Rather than being full of pus and cow hormones (as the internet would have you believe), the main issue is that it makes your own hormones behave in a way that can promote acne [26].

Milk is particularly good at toying with your hormones [27], so try swapping to plant-based milk and see if it makes a difference. Some people may need to eliminate cheese and yoghurt too, while others will be fine with eating the odd portion.

5) Try milk thistle

A special phytonutrient in milk thistle boosts enzyme function in your liver, helping it to deal with its workload [28]. A more efficient liver means fewer ROS and, as you learnt above, fewer ROS means happier skin.

One study from 2019 compared silymarin (milk thistle’s special phytonutrient) to an antibiotic. Silymarin wasn’t quite as potent as the drug, but it did help to clear skin [29]. Pretty cool, eh?

You can take milk thistle in supplement form, and it usually comes in a formulation with several other liver-supporting nutrients. If you’re pregnant, breastfeeding or taking any medication, make sure your talk to your doctor before starting any supplements.

There’s more you can do on the inside—including optimising your gut bacteria and sleeping well—but these steps will set you firmly in the right direction.

Period acne infographic

Moving on to the outside:

1) Protect your skin’s pH

Studies show that acne is worse when your skin barrier is out-of-whack [12]. This is because a disrupted skin barrier alerts your immune system, leading to irritation and inflammation.

A foundation of a healthy skin barrier is an acidic skin pH [30]. To protect yours, use pH-balanced cosmetics and don’t over-wash. To learn more about this, head to Skin pH (25+ Studies): How pH Balance Creates Clear Skin.

2) Try azelaic acid

When you have a pimple—especially a throbbing one on your jawline—it can be so tempting to pick and squeeze it. More often than not, this winds up making things worse and can lead to stubborn scars.

Instead of picking, turn to azelaic acid. This organic acid is derived from grains such as wheat, barley and rye. When applied to your skin, it can help to soothe inflammation, unclog pores and fade acne scars [31].

Now, let’s be frank: by the time azelaic acid has been made stable in cosmetics, it’s hardly a ‘natural’ product. But it is an effective one.

You need a prescription for higher strength (15–20% concentration) azelaic acid products, but you can find 10% azelaic acid products in regular skincare lines. Even at this lower concentration, it can make a big difference.

Bear in mind that you’ll need to wear sun protection (at least SPF 30) if you use azelaic acid.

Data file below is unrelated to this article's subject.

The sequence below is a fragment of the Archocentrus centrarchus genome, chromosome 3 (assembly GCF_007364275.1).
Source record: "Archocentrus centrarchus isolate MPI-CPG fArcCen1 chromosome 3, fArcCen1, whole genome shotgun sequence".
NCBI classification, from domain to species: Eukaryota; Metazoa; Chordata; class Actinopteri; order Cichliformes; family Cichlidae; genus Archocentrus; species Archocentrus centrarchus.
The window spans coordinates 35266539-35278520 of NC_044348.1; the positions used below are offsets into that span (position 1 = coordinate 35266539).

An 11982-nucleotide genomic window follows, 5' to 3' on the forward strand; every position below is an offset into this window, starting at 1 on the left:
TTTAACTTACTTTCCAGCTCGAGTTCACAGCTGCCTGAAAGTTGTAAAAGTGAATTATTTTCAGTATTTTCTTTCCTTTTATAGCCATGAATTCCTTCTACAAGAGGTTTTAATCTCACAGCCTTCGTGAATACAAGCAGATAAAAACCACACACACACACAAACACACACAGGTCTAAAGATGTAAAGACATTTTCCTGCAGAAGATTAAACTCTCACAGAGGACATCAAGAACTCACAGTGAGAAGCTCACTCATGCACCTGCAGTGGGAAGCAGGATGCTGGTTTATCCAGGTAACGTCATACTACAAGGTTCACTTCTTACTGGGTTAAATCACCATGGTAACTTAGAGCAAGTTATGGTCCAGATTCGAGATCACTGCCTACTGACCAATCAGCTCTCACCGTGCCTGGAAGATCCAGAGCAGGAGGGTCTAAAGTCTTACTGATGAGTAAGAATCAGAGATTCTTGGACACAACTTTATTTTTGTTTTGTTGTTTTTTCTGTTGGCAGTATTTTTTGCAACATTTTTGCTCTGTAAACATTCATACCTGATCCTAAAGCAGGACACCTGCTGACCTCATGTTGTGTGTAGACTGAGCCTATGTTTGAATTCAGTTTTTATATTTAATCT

Consider these outside approaches as the final steps in your period-acne-free journey. The inside approaches are what will take you the distance, so master these first.

Takeaway points

Period acne is frustrating, but you don’t have to dread it month after month. Here’s what we know:

– Period acne is when you have breakouts that appear or get worse around your period. Most women get period acne at some point.

– Period acne often appears on your lower face, but it can also crop up on your forehead, cheeks, chest and back.

– The exact mechanism behind period acne is unknown, but it’s likely a combination of unbalanced hormones, an activated immune system and an overloaded liver.

– Period acne can settle on its own, usually a week after your period ends. But not everyone finds it goes away completely.

– Conventional treatment for period acne includes oral contraceptive pills and anti-androgen drugs.

– You can tackle period acne naturally through upping your fibre intake, eating flaxseed, cutting down on sugar, minimising dairy and supplementing with milk thistle.

– You can further help period acne by protecting your skin’s acidic pH and applying azelaic acid.

Fiona Lawson is a former national magazine editor turned registered nutritionist and skin specialist. She holds an MSc in Nutritional Medicine and a BANT-registered post-graduate qualification in Nutritional Therapy.

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Dr Thivi Maruthappu


Dr Thivi Maruthappu is the UK’s first and only dual-qualified Consultant Dermatologist and Nutritionist, and the pioneer of the (much-needed!) Nutritional Dermatology field. She runs busy NHS dermatology clinics, conducts academic research and delivers lectures worldwide. She’s also recently authored her first book, Skin Food, which aims to make holistic skincare accessible for everyone.



Porter magazine called her a ‘Global Skincare Expert’, and Caroline Hirons described her as ‘one of the best facialists in the world’. In the skincare industry, Marie Reynolds is in a league of her own. I had the privilege of experiencing one of Marie’s facials as a young journalist—and I can still remember every exquisite detail more than a decade later.